Advanced

Pathlength determination for gas in scattering media absorption spectroscopy.

Mei, Liang LU ; Somesfalean, Gabriel LU and Svanberg, Sune LU (2014) In Sensors 14(3). p.3871-3890
Abstract
Gas in scattering media absorption spectroscopy (GASMAS) has been extensively studied and applied during recent years in, e.g., food packaging, human sinus monitoring, gas diffusion studies, and pharmaceutical tablet characterization. The focus has been on the evaluation of the gas absorption pathlength in porous media, which a priori is unknown due to heavy light scattering. In this paper, three different approaches are summarized. One possibility is to simultaneously monitor another gas with known concentration (e.g., water vapor), the pathlength of which can then be obtained and used for the target gas (e.g., oxygen) to retrieve its concentration. The second approach is to measure the mean optical pathlength or physical pathlength with... (More)
Gas in scattering media absorption spectroscopy (GASMAS) has been extensively studied and applied during recent years in, e.g., food packaging, human sinus monitoring, gas diffusion studies, and pharmaceutical tablet characterization. The focus has been on the evaluation of the gas absorption pathlength in porous media, which a priori is unknown due to heavy light scattering. In this paper, three different approaches are summarized. One possibility is to simultaneously monitor another gas with known concentration (e.g., water vapor), the pathlength of which can then be obtained and used for the target gas (e.g., oxygen) to retrieve its concentration. The second approach is to measure the mean optical pathlength or physical pathlength with other methods, including time-of-flight spectroscopy, frequency-modulated light scattering interferometry and the frequency domain photon migration method. By utilizing these methods, an average concentration can be obtained and the porosities of the material are studied. The last method retrieves the gas concentration without knowing its pathlength by analyzing the gas absorption line shape, which depends upon the concentration of buffer gases due to intermolecular collisions. The pathlength enhancement effect due to multiple scattering enables also the use of porous media as multipass gas cells for trace gas monitoring. All these efforts open up a multitude of different applications for the GASMAS technique. (Less)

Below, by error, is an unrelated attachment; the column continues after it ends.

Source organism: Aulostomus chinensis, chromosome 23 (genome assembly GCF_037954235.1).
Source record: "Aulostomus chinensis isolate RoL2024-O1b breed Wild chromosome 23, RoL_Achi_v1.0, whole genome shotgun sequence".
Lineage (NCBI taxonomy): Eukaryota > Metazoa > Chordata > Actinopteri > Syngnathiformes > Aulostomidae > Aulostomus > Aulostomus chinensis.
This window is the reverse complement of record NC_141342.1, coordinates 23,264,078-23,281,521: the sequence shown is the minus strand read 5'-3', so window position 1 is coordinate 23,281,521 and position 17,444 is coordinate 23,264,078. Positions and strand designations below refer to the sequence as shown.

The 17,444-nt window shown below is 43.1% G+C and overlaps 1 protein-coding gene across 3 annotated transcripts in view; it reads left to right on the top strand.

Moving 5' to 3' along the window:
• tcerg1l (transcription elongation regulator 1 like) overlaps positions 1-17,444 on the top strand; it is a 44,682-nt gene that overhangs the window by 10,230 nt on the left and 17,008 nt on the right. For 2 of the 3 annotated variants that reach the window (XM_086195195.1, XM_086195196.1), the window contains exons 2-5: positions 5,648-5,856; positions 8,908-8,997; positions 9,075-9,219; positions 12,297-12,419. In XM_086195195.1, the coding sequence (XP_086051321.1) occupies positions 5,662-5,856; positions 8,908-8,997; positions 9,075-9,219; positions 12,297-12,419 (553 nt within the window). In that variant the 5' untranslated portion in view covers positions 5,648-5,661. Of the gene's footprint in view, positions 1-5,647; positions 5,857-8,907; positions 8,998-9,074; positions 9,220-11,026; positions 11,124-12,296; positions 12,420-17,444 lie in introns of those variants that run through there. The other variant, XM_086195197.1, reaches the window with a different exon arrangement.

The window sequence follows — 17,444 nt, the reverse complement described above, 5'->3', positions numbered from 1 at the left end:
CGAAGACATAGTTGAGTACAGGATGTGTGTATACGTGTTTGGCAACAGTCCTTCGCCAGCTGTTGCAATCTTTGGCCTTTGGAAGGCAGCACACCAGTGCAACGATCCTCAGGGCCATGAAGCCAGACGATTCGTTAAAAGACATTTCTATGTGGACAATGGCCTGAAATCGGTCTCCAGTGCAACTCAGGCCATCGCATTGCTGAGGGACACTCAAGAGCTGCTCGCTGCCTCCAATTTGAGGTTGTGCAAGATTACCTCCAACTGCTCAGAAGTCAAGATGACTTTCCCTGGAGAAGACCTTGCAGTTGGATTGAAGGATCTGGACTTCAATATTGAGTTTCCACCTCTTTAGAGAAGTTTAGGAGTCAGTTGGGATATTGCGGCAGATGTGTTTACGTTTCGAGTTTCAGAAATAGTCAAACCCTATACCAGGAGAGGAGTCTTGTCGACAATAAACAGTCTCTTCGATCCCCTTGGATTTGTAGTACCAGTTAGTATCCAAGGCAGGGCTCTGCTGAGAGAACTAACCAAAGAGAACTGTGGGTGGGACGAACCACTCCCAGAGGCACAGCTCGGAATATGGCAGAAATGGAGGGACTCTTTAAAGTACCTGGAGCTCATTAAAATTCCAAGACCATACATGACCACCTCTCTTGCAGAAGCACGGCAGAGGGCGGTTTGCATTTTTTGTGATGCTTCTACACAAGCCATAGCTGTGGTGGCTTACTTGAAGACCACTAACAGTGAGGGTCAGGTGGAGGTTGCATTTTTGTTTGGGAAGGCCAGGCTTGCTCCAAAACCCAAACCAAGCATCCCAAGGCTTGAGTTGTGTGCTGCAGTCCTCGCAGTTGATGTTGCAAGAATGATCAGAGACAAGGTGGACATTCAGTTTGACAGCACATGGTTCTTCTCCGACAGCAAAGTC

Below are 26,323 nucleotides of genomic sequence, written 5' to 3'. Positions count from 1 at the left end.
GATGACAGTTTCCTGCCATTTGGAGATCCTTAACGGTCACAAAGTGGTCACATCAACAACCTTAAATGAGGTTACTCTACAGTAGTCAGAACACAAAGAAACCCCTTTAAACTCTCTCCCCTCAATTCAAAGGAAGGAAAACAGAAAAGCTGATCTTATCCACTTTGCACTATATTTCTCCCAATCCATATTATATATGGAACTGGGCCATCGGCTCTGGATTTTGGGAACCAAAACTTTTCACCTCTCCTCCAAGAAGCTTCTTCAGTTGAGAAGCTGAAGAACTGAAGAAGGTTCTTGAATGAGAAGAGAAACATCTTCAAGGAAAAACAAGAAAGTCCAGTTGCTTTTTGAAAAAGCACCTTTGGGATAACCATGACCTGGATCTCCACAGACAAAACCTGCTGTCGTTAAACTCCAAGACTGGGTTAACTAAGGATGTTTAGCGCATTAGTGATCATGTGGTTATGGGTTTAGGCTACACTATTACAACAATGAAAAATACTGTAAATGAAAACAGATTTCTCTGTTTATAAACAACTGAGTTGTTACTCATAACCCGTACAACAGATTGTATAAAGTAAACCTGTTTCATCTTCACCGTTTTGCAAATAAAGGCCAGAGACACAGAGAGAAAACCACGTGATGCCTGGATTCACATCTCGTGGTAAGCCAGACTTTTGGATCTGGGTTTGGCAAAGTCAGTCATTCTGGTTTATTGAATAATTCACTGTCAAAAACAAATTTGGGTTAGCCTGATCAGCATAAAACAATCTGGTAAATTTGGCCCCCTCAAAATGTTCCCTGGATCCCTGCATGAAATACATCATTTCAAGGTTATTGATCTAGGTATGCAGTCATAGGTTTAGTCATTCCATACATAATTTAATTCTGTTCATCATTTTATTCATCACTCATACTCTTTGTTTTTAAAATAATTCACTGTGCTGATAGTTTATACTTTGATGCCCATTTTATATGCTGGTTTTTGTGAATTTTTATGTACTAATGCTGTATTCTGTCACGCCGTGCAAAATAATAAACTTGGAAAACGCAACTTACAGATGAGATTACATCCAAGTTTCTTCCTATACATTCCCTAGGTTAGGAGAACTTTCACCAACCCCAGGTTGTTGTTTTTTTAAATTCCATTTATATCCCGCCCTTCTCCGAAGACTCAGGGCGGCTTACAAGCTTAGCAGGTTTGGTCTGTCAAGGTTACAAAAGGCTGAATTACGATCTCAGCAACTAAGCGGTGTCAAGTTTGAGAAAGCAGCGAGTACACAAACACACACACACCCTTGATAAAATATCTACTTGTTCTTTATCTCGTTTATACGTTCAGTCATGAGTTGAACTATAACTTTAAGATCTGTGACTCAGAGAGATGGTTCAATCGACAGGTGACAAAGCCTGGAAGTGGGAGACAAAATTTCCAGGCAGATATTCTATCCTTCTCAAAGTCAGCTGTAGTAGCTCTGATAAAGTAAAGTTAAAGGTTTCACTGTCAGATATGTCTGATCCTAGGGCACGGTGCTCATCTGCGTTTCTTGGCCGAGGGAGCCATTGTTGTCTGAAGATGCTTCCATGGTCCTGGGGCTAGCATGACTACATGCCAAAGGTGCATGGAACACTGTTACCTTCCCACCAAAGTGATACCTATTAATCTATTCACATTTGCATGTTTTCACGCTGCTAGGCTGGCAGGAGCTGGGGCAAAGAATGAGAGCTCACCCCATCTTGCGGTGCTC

Please use this url to cite or link to this publication:
author
organization
publishing date
type
Contribution to journal
publication status
published
subject
in
Sensors
volume
14
issue
3
pages
3871 - 3890
publisher
MDPI AG
external identifiers
  • pmid:24573311
  • wos:000336783300004
  • scopus:84927172634
ISSN
1424-8220
DOI
10.3390/s140303871
language
English
LU publication?
yes
id
1dc2893c-8352-41a6-b178-1898dea4cdc7 (old id 4333889)
date added to LUP
2014-03-10 11:10:44
date last changed
2016-10-13 02:34:48
@article{1dc2893c-8352-41a6-b178-1898dea4cdc7,
  abstract     = {Gas in scattering media absorption spectroscopy (GASMAS) has been extensively studied and applied during recent years in, e.g., food packaging, human sinus monitoring, gas diffusion studies, and pharmaceutical tablet characterization. The focus has been on the evaluation of the gas absorption pathlength in porous media, which a priori is unknown due to heavy light scattering. In this paper, three different approaches are summarized. One possibility is to simultaneously monitor another gas with known concentration (e.g., water vapor), the pathlength of which can then be obtained and used for the target gas (e.g., oxygen) to retrieve its concentration. The second approach is to measure the mean optical pathlength or physical pathlength with other methods, including time-of-flight spectroscopy, frequency-modulated light scattering interferometry and the frequency domain photon migration method. By utilizing these methods, an average concentration can be obtained and the porosities of the material are studied. The last method retrieves the gas concentration without knowing its pathlength by analyzing the gas absorption line shape, which depends upon the concentration of buffer gases due to intermolecular collisions. The pathlength enhancement effect due to multiple scattering enables also the use of porous media as multipass gas cells for trace gas monitoring. All these efforts open up a multitude of different applications for the GASMAS technique.},
  author       = {Mei, Liang and Somesfalean, Gabriel and Svanberg, Sune},
  issn         = {1424-8220},
  language     = {eng},
  number       = {3},
  pages        = {3871--3890},
  publisher    = {MDPI AG},
  series       = {Sensors},
  title        = {Pathlength determination for gas in scattering media absorption spectroscopy.},
  url          = {http://dx.doi.org/10.3390/s140303871},
  volume       = {14},
  year         = {2014},
}